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Adult Review - Harry Potter

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Magical or Mystifying? Way back in November 2001, cinema-goers waited excitedly for the first magical instalment of J.K.Rowling's best-selling novels. They were not disappointed - Harry Potter and his fellow wizards exploded onto the big screen with a bang and a flash of light. Now, three years and one film later, can the infamous teenage wizard's third year at Hogwarts have the same dazzling effect on audiences worldwide? The simple answer is that yes, yes it can, and even more besides. The director (Alfonso Cuaron, a newcomer to the Harry Potter franchise) delivers a stunning work of cinematography with a much darker tone than the previous movies. Forget the mindless action sequences of the first movies - this is tasteful, symbolic and, most of all, highly enjoyable. The curtains rise on Harry's third year as he accidentally blows up his infuriatingly nasty Aunt Marge. The reason? She insults his mother. This is already a clever move on the part of the script-writers; in the book Harry only loses control when the subject of his parents' death is mentioned. Whilst this is fair enough, the use of the more mundane will help most teenage fans to immediately empathise with Harry much more than if he was upset over the abstract idea of death. Afraid of being sent to Azkaban, the wizard prison, he runs away aboard the perilous Knight Bus, only to be met by none other than Cornelius Fudge, the Minister for Magic himself. ...read more.


However, the truth in why this movie is so much better lies in not what the special effects look like, but how they are used. Complaints abounded over the use of special effects in films one and two; they were overused, they didn't contribute to the storyline, they detracted from any character development and transformed the films into a technological mockery of the books. The same cannot be said for the third. Unlike the other movies, the CGI in this film does not in any way take precedence over character-development. Instead it positively adds to it, by putting characters into impossible situations and examining their reactions. Cuaron also focuses more on the intrinsic symbolisms of the books than his predecessor ever did. For example, for the entire last twenty minutes of the movie, from the point at which Hermione and Harry use the time turner to when they return to the present, the soundtrack is underscored by a continuous ticking noise; a device which seems on paper to be both irritating and contrived, and yet which translates onto the screen as a subliminal countdown of impending doom that has the audience on the edge of their seats without knowing exactly why. Indeed, the film hides several subtle symbols that subconsciously impress the theme of time (or more accurately, the instable and finite nature of time) into the audiences' psyche. ...read more.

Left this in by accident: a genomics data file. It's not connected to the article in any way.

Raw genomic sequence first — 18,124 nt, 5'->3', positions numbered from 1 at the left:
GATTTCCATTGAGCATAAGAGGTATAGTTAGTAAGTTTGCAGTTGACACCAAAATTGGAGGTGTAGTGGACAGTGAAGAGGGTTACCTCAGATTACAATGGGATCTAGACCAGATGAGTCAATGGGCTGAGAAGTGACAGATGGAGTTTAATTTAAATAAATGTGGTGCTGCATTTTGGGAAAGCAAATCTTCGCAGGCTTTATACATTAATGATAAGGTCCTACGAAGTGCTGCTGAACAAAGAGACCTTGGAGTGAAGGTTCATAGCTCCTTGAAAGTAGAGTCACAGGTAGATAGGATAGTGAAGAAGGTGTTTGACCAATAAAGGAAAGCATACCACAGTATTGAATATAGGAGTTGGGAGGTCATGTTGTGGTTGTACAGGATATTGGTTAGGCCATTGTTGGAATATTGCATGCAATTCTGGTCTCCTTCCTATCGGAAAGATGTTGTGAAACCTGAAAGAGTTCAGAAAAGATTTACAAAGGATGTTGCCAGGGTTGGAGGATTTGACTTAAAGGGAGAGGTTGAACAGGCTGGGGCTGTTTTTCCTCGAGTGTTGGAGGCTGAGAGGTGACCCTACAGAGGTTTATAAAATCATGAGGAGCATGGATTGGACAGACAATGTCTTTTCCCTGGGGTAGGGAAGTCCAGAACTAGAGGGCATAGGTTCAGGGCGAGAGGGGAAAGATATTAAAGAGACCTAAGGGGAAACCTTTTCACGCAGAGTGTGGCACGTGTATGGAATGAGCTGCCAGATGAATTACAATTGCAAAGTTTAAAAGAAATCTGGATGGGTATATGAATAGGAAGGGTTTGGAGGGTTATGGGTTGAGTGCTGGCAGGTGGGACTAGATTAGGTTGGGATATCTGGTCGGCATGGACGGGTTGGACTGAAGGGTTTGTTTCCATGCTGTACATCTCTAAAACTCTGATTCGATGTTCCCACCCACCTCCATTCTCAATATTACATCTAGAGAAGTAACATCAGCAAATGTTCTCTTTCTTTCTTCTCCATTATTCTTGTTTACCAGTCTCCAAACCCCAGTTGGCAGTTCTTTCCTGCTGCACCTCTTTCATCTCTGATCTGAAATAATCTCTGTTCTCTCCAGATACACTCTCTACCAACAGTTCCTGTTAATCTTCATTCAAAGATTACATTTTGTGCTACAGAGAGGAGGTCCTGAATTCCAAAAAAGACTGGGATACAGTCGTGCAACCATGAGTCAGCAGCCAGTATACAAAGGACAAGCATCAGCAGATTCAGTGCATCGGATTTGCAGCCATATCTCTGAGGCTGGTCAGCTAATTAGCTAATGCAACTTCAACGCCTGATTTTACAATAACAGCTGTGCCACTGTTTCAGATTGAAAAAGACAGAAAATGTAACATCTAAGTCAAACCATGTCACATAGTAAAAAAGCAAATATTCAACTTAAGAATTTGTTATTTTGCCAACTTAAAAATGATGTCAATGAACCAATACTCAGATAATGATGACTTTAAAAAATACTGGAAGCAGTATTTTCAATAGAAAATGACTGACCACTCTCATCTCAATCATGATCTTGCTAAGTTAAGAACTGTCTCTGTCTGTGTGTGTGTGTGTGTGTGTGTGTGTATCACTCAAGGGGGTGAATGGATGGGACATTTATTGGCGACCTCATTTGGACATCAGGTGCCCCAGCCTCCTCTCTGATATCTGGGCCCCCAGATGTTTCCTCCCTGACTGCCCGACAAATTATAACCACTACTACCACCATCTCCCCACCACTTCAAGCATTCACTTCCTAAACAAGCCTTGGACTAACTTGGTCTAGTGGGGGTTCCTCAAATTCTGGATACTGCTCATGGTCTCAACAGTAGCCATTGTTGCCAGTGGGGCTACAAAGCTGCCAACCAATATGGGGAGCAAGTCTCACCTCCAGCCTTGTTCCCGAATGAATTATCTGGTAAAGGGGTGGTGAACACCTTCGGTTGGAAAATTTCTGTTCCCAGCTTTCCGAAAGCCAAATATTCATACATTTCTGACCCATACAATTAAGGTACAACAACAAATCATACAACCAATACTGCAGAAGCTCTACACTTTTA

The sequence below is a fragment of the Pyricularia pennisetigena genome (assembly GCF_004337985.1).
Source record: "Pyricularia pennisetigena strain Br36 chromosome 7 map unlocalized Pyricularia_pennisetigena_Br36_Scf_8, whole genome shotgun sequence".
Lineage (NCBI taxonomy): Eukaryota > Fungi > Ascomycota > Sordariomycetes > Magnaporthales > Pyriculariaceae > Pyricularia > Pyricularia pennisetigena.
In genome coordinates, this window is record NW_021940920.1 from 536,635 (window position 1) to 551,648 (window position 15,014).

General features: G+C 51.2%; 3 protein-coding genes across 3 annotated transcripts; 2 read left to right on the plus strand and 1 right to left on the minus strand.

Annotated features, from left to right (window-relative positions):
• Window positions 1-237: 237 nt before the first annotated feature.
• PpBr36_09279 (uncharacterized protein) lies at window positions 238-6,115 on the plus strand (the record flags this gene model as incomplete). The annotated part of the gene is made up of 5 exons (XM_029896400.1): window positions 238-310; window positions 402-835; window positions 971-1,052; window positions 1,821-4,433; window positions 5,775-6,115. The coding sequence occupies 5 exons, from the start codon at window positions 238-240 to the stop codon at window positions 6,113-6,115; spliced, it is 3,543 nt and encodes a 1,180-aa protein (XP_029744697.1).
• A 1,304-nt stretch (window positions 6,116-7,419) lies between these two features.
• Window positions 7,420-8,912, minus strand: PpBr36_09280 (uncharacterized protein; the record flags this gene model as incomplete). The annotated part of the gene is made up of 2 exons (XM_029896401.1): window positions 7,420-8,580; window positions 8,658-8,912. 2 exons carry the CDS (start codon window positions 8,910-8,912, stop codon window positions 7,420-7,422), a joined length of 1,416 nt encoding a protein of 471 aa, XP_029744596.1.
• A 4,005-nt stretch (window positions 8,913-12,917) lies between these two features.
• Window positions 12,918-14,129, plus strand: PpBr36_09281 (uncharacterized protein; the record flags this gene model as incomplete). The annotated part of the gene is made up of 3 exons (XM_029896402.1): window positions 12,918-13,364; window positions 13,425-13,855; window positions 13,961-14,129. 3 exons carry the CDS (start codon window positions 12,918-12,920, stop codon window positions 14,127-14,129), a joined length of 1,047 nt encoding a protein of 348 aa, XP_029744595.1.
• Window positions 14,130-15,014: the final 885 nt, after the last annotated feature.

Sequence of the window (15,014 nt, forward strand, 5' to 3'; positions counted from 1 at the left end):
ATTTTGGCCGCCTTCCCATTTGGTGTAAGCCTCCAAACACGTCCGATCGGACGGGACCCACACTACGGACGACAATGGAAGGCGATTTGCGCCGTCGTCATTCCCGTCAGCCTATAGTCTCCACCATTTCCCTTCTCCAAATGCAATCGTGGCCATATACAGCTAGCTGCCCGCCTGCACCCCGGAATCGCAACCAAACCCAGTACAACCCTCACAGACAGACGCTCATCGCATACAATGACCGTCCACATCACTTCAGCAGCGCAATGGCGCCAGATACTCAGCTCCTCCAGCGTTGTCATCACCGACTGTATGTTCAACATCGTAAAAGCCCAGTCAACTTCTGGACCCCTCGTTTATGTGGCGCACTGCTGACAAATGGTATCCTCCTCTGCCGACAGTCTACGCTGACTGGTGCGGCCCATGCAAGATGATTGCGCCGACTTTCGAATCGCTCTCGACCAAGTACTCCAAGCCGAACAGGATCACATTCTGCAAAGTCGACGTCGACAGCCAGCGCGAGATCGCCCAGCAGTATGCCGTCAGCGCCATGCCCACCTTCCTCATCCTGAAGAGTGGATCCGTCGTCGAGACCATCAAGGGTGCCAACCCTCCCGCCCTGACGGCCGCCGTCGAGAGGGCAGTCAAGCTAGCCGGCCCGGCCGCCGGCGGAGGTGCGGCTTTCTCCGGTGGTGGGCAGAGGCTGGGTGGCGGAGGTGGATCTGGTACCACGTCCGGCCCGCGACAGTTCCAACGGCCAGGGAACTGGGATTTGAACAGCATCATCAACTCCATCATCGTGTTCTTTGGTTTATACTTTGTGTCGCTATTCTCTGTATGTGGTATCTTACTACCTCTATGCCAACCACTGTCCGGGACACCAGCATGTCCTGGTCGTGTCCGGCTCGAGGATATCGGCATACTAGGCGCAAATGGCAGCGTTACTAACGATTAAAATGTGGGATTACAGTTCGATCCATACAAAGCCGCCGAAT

Many people complain about the dissimilarities between the film and the book. Indeed, there are a lot of differences, the most notable being the appearances of the three main characters; the school uniforms are replaced by much cooler clothing in order to satisfy teenage fans in a move which many have deemed unnecessary, and yet which helps distinguish the film and draws the story to a more mature and frightening place than seen before. The only real fault with the film is the way it - confusingly - assumes that everyone in the cinema must have already read the book and therefore know the plot. As a result, some of the finer details are lost and muddied, including the whole back-story involving Harry's father, meaning that some finer moments in the film could be slightly baffling to the less knowledgeable in the audience. Of course, these are all minor points, and as I have said before, the film on a whole is spectacular. It has even been nominated for multiple awards, including two OSCAR's and a Grammy. So forget the horror of the first two films; this movie is one that the entire family can truly enjoy, and still keep going back for more!!! After all, the extraordinary world of Harry Potter extends for four more years yet, and if the sequels live up to the standard set by this instalment of the series, you wouldn't need to be Professor Trelawney to predict the continuing success of this magical franchise! ...read more.

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